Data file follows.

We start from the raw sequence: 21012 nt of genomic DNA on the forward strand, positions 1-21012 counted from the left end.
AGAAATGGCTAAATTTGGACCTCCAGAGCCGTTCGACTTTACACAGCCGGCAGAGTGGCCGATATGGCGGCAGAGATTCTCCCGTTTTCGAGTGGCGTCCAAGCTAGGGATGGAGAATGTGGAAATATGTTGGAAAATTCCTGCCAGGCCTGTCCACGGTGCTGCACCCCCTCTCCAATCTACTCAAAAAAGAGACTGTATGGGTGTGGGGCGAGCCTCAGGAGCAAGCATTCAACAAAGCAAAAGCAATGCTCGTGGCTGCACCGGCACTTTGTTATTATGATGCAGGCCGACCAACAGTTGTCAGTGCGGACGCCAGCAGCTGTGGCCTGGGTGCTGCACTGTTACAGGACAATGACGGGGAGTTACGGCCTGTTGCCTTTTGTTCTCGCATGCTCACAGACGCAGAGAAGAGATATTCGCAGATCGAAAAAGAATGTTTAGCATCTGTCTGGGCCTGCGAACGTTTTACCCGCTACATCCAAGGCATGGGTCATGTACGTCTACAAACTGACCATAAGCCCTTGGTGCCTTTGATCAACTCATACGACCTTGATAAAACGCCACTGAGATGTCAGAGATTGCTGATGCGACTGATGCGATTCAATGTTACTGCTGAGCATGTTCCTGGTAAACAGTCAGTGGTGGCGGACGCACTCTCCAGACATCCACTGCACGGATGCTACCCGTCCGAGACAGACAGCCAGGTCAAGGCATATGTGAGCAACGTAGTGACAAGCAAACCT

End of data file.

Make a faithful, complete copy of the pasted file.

We start from the raw sequence: 21012 nt of genomic DNA on the forward strand, positions 1-21012 counted from the left end.
AGAAATGGCTAAATTTGGACCTCCAGAGCCGTTCGACTTTACACAGCCGGCAGAGTGGCCGATATGGCGGCAGAGATTCTCCCGTTTTCGAGTGGCGTCCAAGCTAGGGATGGAGAATGTGGAAATATGTTGGAAAATTCCTGCCAGGCCTGTCCACGGTGCTGCACCCCCTCTCCAATCTACTCAAAAAAGAGACTGTATGGGTGTGGGGCGAGCCTCAGGAGCAAGCATTCAACAAAGCAAAAGCAATGCTCGTGGCTGCACCGGCACTTTGTTATTATGATGCAGGCCGACCAACAGTTGTCAGTGCGGACGCCAGCAGCTGTGGCCTGGGTGCTGCACTGTTACAGGACAATGACGGGGAGTTACGGCCTGTTGCCTTTTGTTCTCGCATGCTCACAGACGCAGAGAAGAGATATTCGCAGATCGAAAAAGAATGTTTAGCATCTGTCTGGGCCTGCGAACGTTTTACCCGCTACATCCAAGGCATGGGTCATGTACGTCTACAAACTGACCATAAGCCCTTGGTGCCTTTGATCAACTCATACGACCTTGATAAAACGCCACTGAGATGTCAGAGATTGCTGATGCGACTGATGCGATTCAATGTTACTGCTGAGCATGTTCCTGGTAAACAGTCAGTGGTGGCGGACGCACTCTCCAGACATCCACTGCACGGATGCTACCCGTCCGAGACAGACAGCCAGGTCAAGGCATATGTGAGCAACGTAGTGACAAGCAAACCT